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Judiciary To Intensify Training Of Judges   
 
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09-Apr-2016  
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The Judiciary, as part of its preparedness towards the resolution of electoral disputes that may arise from the 2016 general election, would intensify training of judges.

Mr Victor Jones Mawulorm Dotse, a Justice of the Supreme Court, explained that the training programme was to make the judges fully aware of the new legislation that had been passed by Parliament for the Electoral Commission (EC) to undertake the 2016 elections.

He said the mandate of the Judiciary, under the 1992 Constitution, was very important and that it was the only body that had the duty to review the decisions of the Executive, the Legislature and all other constitutional bodies.

“And to that extent we want to assure the good people of Ghana that we will live up to our mandate to ensure that the democracy that others have sacrificed their tax payers money to support is well managed and maintained,” he said.

 Mr Dotse was speaking in Accra during a programme by the British High Commission to announce a four million pounds fund for deepening Ghana’s democratic process.

The UK has contributed to five conservative free and fair elections in Ghana over the last two decades, investing over six million pounds in 2012 to support the requirements of key electoral management bodies.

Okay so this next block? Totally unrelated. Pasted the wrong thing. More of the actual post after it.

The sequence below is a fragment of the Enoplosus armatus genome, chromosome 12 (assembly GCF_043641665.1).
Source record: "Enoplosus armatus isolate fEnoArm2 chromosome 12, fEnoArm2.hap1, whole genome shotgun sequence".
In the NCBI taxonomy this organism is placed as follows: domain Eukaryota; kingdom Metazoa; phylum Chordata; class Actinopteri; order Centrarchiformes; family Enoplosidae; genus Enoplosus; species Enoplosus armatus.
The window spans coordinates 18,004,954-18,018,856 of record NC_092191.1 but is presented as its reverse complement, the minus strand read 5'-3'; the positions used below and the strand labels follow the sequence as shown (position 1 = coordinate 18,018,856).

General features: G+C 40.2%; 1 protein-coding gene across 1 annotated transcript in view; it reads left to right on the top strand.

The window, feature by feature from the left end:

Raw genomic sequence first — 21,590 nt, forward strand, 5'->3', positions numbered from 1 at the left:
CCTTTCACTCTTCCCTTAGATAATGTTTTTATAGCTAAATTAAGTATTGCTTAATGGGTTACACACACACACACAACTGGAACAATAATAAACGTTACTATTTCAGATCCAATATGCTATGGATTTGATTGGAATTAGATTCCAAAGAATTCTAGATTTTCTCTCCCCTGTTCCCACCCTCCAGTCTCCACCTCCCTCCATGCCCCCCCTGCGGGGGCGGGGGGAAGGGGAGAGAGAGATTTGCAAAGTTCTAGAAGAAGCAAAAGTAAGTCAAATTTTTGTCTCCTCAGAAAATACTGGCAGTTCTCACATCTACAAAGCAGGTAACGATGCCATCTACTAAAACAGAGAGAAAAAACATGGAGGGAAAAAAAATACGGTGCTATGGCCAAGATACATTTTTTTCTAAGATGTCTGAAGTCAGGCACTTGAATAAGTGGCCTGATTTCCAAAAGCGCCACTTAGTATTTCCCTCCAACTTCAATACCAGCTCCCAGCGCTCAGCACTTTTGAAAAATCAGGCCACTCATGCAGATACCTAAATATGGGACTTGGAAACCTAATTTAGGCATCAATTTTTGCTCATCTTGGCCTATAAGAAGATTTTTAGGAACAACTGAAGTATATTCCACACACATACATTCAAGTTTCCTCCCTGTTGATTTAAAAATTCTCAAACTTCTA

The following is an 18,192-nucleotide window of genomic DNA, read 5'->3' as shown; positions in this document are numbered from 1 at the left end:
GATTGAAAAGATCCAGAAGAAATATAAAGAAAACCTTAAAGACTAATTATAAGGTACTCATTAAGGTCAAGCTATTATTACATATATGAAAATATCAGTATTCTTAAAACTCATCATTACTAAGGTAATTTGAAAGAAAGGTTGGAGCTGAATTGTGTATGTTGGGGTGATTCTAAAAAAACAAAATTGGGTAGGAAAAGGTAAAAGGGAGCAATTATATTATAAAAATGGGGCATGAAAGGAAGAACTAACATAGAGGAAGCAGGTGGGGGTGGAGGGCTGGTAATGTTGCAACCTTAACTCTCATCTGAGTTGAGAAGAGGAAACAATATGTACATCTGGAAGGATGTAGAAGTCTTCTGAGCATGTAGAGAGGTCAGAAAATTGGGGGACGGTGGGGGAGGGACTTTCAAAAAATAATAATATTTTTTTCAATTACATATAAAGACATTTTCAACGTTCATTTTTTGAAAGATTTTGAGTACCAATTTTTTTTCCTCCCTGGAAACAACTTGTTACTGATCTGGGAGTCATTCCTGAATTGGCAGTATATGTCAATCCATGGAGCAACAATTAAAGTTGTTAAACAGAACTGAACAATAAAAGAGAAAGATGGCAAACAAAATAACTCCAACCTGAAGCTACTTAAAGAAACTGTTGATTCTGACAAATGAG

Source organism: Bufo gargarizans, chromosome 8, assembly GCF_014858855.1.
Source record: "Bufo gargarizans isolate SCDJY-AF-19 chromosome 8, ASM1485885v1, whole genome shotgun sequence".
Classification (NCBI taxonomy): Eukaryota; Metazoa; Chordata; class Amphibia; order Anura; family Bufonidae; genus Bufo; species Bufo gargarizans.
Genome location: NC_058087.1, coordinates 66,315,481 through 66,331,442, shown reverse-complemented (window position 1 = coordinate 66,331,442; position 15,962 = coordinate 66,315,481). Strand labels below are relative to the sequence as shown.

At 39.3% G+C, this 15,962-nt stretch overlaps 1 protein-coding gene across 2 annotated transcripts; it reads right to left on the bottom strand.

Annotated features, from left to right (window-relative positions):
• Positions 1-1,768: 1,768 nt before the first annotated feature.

The current amount would be used in training and building the capacities of the EC, the Police, the Judiciary and civil society organisations led by the Star Ghana Project in the electoral process.

 Other members of the Election Task Force Committee of the Judicial Service which jointly represented the Chief Justice at the event were Justices Paul Baffoe-Bonnie and Sulley Gbadegbe both of the Supreme Court.

“With the support that we are going to receive again from the British Government, we are going to intensify training of all the judges from the district courts to the high court up to appellant courts,” Mr Dotse said.

“We are very grateful to the Government and people of Great Britain for their continued support to the judiciary since Ghana turned to democratic rule several years ago,” he said.

“With the support we had from the British Government we were able to actually train and sensitise all our judges with the result that all election related petitions that arose after the 2012 elections were determined within a very short time,” Mr Dotse said.

Mr Desmond Swayne, the United Kingdom Minister of State for International Development, lauded Ghana for establishing a fierce reputation in Africa as a beacon of democracy; declaring that “whatever government that Ghanaian choose for themselves in November, it is important in my view that you continue to be that beacon of democracy in the region, that other countries would seek to emulate”.

Mr Swayne said because of the fact that Ghana had become a low middle income country this would be the last such investment that UK would be making on democratic structures.

“That is the measure of your success. We expect you as you go forward to be able to fund your democracy. We expect that the November elections will be free and fair,” he said.

The British High Commissioner to Ghana, Jon Benjamin, said the support was the UK’s small contribution towards ensuring a peaceful and credible democratic election in Ghana.

He commended the Ghana Police Service for arresting and extraditing some British murder suspects to face trial back in the UK.
 
 
Source: GNA
 
 

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